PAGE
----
In 1992 Mugabe reiterated that no compensation would be paid to victims of the Matabeleland crisis because atrocities were committed “during a state of war.” At Nkomo’s funeral in 1999, Mugabe came close to showing remorse and admitting culpability for Gukurahundi by referring to the massacres as a “moment of madness’’. In September 2006, Nathan Shamuyarira, who served as Information minister during the Fifth Brigade operations, is reported to have told a conference on national reconciliation in Vumba: “No, I don’t regret. They were doing a job to protect the people.”
In August 1963 Ndabaningi Sithole founded the Zimbabwe African National Union (Zanu) and in 1964 he appointed Mugabe to be his secretary-general. Mugabe competed for the presidency of Zanu during its early days, and his rivalry with Sithole intensified when Mugabe took over the party in 1976.
In the 1990s, Ndabaningi Sithole argued that land should be re-distributed to black people and that all black people should be given equal opportunity to access the land. The response from Zanu PF, through the sharp tongue of its eloquent spokesperson Eddison Zvobgo, was swift. He ridiculed him for wishful thinking and called him “mad”, further commenting that Zanu PF would need to colonise Zambia to achieve what Sithole was talking about. This compelled Sithole to show his leadership resolve and resettle landless people on his private Churu Farm on the outskirts of Harare.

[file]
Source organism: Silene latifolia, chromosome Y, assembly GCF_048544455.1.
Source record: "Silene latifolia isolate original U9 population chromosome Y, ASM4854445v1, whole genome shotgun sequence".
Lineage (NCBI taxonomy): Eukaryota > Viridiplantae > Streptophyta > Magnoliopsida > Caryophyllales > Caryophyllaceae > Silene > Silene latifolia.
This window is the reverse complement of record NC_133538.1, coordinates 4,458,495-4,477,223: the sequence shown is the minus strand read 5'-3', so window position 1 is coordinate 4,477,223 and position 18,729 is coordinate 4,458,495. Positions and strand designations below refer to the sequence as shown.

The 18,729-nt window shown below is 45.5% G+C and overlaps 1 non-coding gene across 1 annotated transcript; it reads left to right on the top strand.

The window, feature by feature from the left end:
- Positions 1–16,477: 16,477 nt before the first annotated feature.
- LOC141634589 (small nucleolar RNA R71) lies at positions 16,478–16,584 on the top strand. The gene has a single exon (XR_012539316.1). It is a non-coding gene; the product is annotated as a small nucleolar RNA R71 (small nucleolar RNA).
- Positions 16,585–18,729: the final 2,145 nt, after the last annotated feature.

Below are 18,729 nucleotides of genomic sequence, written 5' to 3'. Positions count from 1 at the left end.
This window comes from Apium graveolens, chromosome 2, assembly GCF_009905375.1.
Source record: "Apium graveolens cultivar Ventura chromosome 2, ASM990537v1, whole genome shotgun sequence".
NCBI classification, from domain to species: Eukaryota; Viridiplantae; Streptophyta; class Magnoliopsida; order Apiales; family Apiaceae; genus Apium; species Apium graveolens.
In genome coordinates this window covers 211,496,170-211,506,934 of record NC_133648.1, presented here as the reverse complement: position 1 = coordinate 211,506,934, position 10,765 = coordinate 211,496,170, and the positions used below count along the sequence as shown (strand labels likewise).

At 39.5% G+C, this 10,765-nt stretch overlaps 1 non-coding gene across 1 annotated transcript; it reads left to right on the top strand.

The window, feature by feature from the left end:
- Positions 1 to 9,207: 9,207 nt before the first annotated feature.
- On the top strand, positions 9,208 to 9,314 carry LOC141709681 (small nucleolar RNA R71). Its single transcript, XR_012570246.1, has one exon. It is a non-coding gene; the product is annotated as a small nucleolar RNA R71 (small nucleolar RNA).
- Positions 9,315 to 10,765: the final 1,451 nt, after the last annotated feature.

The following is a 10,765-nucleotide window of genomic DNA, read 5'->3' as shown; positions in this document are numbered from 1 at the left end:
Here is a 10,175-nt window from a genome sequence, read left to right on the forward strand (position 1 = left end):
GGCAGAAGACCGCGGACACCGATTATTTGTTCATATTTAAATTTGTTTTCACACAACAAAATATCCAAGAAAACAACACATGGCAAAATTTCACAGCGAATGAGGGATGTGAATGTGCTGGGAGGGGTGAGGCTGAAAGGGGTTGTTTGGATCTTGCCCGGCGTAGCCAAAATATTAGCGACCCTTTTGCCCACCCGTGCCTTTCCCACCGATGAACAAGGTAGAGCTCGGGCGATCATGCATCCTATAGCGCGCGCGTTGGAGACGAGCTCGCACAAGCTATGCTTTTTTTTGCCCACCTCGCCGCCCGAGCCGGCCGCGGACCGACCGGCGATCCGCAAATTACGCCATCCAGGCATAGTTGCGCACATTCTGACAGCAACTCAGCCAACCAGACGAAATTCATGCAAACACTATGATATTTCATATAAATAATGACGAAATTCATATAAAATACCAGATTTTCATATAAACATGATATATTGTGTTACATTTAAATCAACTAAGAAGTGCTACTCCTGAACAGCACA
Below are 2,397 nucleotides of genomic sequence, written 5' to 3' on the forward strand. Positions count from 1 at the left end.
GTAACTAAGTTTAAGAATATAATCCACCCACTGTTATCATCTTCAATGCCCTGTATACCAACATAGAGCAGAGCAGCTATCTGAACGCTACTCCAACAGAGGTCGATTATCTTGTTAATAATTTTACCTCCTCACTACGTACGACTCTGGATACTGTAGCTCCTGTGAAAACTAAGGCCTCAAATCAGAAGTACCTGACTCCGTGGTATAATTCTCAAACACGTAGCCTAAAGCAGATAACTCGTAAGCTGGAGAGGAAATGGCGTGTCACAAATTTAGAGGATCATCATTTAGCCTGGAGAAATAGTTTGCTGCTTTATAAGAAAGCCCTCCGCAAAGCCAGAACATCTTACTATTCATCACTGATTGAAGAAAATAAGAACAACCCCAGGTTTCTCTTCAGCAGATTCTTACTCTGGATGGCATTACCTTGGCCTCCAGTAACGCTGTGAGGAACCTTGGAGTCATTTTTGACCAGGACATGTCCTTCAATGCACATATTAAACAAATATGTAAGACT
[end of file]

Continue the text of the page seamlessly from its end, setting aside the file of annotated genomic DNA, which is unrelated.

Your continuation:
The government first accused Sithole of not owning the farm, which he had bought in 1979. Later in 1992, through Health minister Timothy Stamps, government declared Churu farm a health hazard that would pollute Lake Chivero. Despite obtaining a High Court injunction that clearly stated: “The Land Acquisition Act was being used as a punitive measure and political weapon,” Zanu PF went ahead and forcibly removed 4 000 landless residents from Sithole’s Churu farm. The government did not make provisions for their alternative settlement.
The late Vice President Joseph Msika, then Local Government Rural and Urban Development minister, said Churu farm residents should “go and join their homeless colleagues in the streets” and then apply to his ministry for aid.
The Zimbabwe Republic Police evicted the remaining 1 600 residents of Churu and resettled them at a camp formerly used by Mozambican refugees.
Sithole was being punished amongst other things, for the following statement, which he made in parliament: “I move that in view of the failure of the present government to run the country to the satisfaction of the majority of the people of this land and in view of the social crisis which is building up, this House of elected representatives of the people of Zimbabwe passes a vote of no confidence in the present government.